Cartilage is crucial; it offers structure and helps absorb shock to protect bones. Cartilage injuries can impair these functions and may require expert treatment.
When cartilage is healthy and functioning properly, it generally goes unnoticed. It's not a body component that people pay much attention to until damage occurs. For those who have suffered cartilage injuries, this typically inconspicuous part of the anatomy can become impossible to ignore.
Cartilage injuries cause painful tissue swelling at the joint, which can make normal activities unpleasant, painful, or excruciating. If you are concerned that you or a loved one may have experienced a cartilage tear, you'll want to take the time to understand the causes, symptoms, and roles that cartilage plays in stabilizing the body's physical function.
Healthy Cartilage and Its Functions
Before considering operative treatment for your cartilage injuries, it is important to understand the role that cartilage plays in the body. Let's take a look at how healthy cartilage operates.
Cartilage is composed of flexible connective tissue. Because it is neither as hard as bone or as pliable as muscle, it adds flexible structure and support to key parts of the body. These include bone joints, the rib cage, the intervertebral discs, and even the bronchial tubes.
In addition to its structural function, cartilage also serves as a physical shock absorber. The cartilage that lines bone joints allows for smooth and easy movement by cushioning the bones. Without the cartilage lining, the bones in the joint would rub against each other causing pain. A key benefit of healthy cartilage is its protective function. Articular cartilage, one of the most essential cartilage types contains no nerve endings, and covers bone surfaces and joint cavities.
Injured Cartilage and its Symptoms
Now that you are familiar with the basics of healthy cartilage and its proper functioning, let's take a look at common cartilage injuries and their symptoms.
Cartilage injuries often occur in conjunction with ligament injuries, muscle injuries, meniscal injuries, and bone injuries. These injuries can compromise the structural function of the cartilage or its function as a shock absorber (or both). Additional causes include infection and inflammation (as seen in rheumatoid arthritis cases) which also deteriorates cartilage.
With that in mind, it's no surprise that one of the primary symptoms of cartilage injuries is persistent bone or joint pain. This is especially true in injuries that damage shock-absorbing cartilage, such as cartilage injuries in knee. Significant swelling is another common indicator of compromised cartilage.
Treating Cartilage Injuries
Fortunately, cartilage injuries can be effectively treated. The first step of treatment is physical examination by a doctor. This will usually include an MRI scan to inspect the particular conditions of the injury, and if it is suspected that a serious joint injury might have occurred an x-ray will be taken to inspect the bones.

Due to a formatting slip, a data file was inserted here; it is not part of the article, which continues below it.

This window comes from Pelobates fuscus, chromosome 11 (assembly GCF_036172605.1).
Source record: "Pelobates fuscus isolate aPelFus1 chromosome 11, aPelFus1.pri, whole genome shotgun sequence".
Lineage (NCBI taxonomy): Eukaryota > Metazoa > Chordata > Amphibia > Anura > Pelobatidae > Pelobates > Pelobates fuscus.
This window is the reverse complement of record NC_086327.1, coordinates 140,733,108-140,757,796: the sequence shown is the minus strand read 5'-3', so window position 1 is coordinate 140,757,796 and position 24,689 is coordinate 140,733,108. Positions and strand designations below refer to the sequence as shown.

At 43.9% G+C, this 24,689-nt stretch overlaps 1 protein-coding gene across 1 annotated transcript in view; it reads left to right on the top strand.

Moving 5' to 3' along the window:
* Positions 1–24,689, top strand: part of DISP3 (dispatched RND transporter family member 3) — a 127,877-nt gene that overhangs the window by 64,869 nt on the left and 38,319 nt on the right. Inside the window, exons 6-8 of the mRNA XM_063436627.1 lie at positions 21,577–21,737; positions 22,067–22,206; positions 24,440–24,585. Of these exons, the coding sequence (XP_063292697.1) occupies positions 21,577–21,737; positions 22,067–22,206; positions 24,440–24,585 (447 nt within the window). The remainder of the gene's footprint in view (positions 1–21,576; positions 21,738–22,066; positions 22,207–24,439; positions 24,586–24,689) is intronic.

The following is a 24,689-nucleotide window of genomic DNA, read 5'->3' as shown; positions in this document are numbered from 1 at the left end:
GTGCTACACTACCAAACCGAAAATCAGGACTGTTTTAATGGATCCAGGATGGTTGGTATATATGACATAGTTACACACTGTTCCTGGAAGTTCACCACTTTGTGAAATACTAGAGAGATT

Because cartilage tends not to heal to a sufficient degree independently, your doctor will likely recommend medical treatment. The most common treatments include arthroscopy, which smooths the impaired cartilage to restore its proper functioning, or a transplant. If the MRI or x-ray has detected loose objects (such as damaged bone or cartilage) within the joint, your doctor will likely advise you to have these objects removed as well.
Cartilage injuries are routinely handled by the experts at Rothman Institute. We have extensive knowledge and experience diagnosing and treating cartilage injuries and the more severe ligament, muscle, meniscal and bone injuries, that cause them. If you believe you, or someone you love, may have experienced one of these injuries, do not hesitate to speak with a specialist at Rothman Institute. They will not only offer expert advice and guidance, they'll ensure that you receive the best treatment available.
Call 1-800-321-9999 to schedule an appointment with us.
- This is a center where patients can go the have their disabled joint biological resurfaced, realigned, and stabilized without having the joint replaced by artificial materials such as metal and plastic. It is well known that the outcomes of patients under the age of 50 undergoing artificial joint replacement are not as good as we would like. Therefore we feel the future of Orthopaedics is to try to restore a joint back to its original anatomy by realignment, ligament reconstruction, and cartilage restoration.Read More